The Millenium Bug


This is my effort to provide some useful information concerning the Year 2000 problem -- the Millenium Bug -- as it relates to personal computers and networks. There seems to be a lot of discussion about the effects of the problem, but very little of what to do about it.  To that end, I will try to pass along some practical advice.

If you have come across some information that you found particularly helpful, please email  the reference to me at:

Many of my clients are concerned about an action plan to meet the challenge.

IBM has a java based tutorial on the subject.


bulletWhat is the "Year 2000 Issue"?
bulletWhat equipment is affected?
bulletHow do you tell if you have the problem?
bulletHow do you fix it?
bulletWindows patches and fixes
bulletHow do you define compliance?
bulletIs 100% compliance reasonable?
bulletWhich vendors are working on the problem?

What is the "Year 2000 Issue"?

On a simple level, some hardware and software does not properly roll-over to the proper date on January 1, 2000.  Some that manage to roll-over properly do not maintain the proper date when rebooted.  The problem is can originate in

bulletsystem RTC (Real Time Clock) -- a chip on the PC motherboard that maintains the time even when the PC is turned off

bulletsystem BIOS  (Basic Input/Output System) -- a chip on the PC motherboard that among many other things, passes the time from the RTC to the operating system

bulletsystem OS (Operating System, i.e. DOS, Windows)

bulletApplications -- there are many ways to represent dates, and it seems that each vendor chooses a different way.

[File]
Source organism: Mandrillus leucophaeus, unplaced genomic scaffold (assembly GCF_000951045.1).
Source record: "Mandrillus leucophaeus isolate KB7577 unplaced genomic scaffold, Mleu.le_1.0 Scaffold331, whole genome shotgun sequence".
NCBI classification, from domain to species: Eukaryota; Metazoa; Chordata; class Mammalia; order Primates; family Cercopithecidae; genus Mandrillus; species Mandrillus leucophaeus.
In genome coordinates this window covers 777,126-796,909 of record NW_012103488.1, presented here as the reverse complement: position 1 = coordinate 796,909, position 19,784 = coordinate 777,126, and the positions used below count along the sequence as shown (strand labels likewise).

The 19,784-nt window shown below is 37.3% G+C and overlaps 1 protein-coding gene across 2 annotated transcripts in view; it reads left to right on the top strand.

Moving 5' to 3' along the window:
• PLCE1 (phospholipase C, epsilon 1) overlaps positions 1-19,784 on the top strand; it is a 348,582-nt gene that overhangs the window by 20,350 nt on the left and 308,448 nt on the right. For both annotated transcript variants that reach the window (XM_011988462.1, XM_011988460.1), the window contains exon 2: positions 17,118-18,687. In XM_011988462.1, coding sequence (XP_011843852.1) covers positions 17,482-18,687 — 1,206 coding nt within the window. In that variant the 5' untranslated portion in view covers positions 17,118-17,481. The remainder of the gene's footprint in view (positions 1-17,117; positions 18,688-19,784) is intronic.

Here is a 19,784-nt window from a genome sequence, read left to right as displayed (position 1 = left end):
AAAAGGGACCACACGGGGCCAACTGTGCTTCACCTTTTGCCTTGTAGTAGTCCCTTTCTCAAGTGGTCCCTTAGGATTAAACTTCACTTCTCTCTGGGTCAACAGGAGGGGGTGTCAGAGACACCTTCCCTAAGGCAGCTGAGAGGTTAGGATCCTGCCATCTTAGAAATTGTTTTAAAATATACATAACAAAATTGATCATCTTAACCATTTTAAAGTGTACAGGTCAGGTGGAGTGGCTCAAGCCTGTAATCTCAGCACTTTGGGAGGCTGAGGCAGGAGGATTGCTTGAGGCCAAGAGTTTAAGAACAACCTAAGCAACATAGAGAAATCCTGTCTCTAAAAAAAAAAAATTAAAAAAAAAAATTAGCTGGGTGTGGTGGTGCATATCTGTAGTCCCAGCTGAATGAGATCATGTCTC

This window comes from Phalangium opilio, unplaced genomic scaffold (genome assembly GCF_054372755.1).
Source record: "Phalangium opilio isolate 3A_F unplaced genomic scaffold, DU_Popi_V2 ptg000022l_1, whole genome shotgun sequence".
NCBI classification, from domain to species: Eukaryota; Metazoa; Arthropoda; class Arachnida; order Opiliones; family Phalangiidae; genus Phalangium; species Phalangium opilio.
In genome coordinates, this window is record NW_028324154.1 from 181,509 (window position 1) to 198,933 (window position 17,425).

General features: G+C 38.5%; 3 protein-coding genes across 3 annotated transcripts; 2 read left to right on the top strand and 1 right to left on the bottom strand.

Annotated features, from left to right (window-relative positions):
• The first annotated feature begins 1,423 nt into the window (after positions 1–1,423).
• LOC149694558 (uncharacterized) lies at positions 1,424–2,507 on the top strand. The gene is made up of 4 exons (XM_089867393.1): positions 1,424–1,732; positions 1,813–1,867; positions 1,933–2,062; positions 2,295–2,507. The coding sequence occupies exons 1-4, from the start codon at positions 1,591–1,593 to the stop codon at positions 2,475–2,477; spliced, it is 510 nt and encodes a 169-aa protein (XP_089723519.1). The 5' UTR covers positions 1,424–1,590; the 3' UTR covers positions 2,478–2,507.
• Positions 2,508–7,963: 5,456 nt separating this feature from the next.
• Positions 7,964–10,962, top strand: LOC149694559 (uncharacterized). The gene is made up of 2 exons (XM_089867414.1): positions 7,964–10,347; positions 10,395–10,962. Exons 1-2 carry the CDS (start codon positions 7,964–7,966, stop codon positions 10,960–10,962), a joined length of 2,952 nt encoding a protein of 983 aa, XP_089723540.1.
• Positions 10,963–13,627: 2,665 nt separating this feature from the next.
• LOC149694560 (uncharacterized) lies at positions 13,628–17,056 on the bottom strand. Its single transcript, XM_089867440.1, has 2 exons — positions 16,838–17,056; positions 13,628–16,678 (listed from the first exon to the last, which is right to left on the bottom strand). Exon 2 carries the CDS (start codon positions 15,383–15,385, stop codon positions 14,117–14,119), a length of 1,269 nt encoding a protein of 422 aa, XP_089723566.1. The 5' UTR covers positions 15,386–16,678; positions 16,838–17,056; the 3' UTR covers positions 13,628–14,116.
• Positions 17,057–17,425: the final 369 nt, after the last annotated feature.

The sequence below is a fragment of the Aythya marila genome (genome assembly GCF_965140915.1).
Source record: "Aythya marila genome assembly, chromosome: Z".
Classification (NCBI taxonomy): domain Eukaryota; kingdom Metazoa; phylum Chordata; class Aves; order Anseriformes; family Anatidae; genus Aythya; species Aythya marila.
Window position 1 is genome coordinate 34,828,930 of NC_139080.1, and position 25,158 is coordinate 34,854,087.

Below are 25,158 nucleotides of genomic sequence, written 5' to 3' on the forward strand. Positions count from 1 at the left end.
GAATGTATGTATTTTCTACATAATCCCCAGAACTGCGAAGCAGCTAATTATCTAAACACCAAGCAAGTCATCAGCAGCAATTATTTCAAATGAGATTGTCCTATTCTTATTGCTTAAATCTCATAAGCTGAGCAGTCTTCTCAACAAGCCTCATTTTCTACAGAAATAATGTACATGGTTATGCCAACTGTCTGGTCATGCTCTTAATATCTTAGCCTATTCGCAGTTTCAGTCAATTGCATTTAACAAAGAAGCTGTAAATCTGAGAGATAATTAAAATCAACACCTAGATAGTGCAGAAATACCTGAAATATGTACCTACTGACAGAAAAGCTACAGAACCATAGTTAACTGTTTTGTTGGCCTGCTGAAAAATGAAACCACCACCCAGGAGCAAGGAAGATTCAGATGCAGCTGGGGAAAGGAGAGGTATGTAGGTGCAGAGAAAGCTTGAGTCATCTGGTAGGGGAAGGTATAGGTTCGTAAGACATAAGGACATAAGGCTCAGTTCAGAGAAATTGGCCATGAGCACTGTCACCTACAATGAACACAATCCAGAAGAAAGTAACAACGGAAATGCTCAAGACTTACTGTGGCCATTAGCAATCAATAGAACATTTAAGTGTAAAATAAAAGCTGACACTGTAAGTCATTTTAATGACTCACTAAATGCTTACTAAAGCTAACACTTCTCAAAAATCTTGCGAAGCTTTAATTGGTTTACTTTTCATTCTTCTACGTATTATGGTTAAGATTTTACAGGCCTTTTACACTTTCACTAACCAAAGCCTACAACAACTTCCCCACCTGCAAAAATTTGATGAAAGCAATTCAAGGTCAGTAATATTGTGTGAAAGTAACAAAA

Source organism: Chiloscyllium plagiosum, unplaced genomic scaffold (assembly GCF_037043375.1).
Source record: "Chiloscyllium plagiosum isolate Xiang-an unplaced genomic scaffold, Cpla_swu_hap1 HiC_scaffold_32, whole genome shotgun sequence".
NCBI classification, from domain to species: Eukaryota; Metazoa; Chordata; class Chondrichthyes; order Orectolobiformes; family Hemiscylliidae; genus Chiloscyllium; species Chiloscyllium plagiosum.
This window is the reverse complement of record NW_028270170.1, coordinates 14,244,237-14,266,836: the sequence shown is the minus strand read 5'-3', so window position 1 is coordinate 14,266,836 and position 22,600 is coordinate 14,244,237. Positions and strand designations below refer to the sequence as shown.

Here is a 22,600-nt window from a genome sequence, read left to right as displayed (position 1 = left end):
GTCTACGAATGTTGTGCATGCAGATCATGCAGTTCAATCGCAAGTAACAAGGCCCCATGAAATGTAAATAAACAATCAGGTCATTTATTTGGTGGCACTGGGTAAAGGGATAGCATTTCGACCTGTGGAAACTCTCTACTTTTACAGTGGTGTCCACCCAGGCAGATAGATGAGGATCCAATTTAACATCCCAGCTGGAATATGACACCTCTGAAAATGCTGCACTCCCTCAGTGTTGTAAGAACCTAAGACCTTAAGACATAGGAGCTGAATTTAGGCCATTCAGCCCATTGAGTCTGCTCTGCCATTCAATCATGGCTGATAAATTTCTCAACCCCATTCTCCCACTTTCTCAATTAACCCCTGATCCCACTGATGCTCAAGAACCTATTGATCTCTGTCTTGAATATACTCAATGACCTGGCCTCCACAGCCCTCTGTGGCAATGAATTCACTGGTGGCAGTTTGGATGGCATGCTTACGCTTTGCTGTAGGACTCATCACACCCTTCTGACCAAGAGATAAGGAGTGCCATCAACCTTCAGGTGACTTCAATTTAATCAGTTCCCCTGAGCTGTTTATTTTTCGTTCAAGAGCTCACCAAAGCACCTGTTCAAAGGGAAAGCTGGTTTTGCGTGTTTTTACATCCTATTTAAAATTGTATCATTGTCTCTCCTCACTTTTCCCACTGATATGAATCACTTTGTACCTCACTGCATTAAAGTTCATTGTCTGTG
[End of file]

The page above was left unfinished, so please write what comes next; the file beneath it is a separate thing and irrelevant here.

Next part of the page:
Commonly a "pivot date" is chosen, for example Microsoft Excel uses 30. If you enter a two digit year of  29 or less it is assumed to be a 21st century date of 2029.  If however, you enter 30 or greater, it is assumed to be a 20th century date of 1930.  Just to keep things interesting, most Microsoft applications have different pivot years.

Other vendor's applications count the number of seconds elapsed since January 1, 1970. This scheme works fine until the year 2038 when the limit of 2,147,483,648 seconds is reached.

It is helpful to consider the fact of 2000 also being a leap year -- also a known date related problem. Just to make matters worse, many systems that schedule a year in advance will have problems starting January 1, 1999. Another known problem is September 9, 1999 (9/9/99) -- a commonly used expiration date. There are many others, but the point is that date dependencies are pervasive throughout many industries.


What is affected?

My main focus will be file servers and workstation PCs. Windows NT 4.0 servers should manage themselves without any changes, but Netware 3.12 systems will require at a minimum, software patches for both servers and clients. Here is a link specific to 3.12 Y2K patch 2. In most cases it would probably be advantageous to purchase the Netware 3.2 Enhancement Pack for $349. It includes all the patches and improvements to 3.12 for both the server and workstations. Novell claims that these updates are fully Year 2000 compliant. Obviously, attention will need to  be given to the server hardware as well.

Windows 98/95, Windows 3.1x, and DOS workstation PCs will be fine if the hardware is capable, but may need assistance to set the century bit in the PCs permanent memory. .

Even though not the focus of this work, be aware that this issue affects nearly everything that uses or maintains dates, hardware and software. It affects from mainframes to PCs, to embedded micro-controllers. Your VISA or MasterCard... what, hadn't you thought about that yet? Have you ever seen a credit card with 00 on it? VISA International banned them in 1996 until they could get a handle on the problem.


How do you tell if you have the problem?

On a simple level, you can check the PC hardware by changing the date on your PC to 11:59pm 12/31/99 and watching what happens. Try the same thing, but this time turn off the PC and leave it off for several minutes. In either case, turn if off/on again and check. Some PCs revert back after a power off.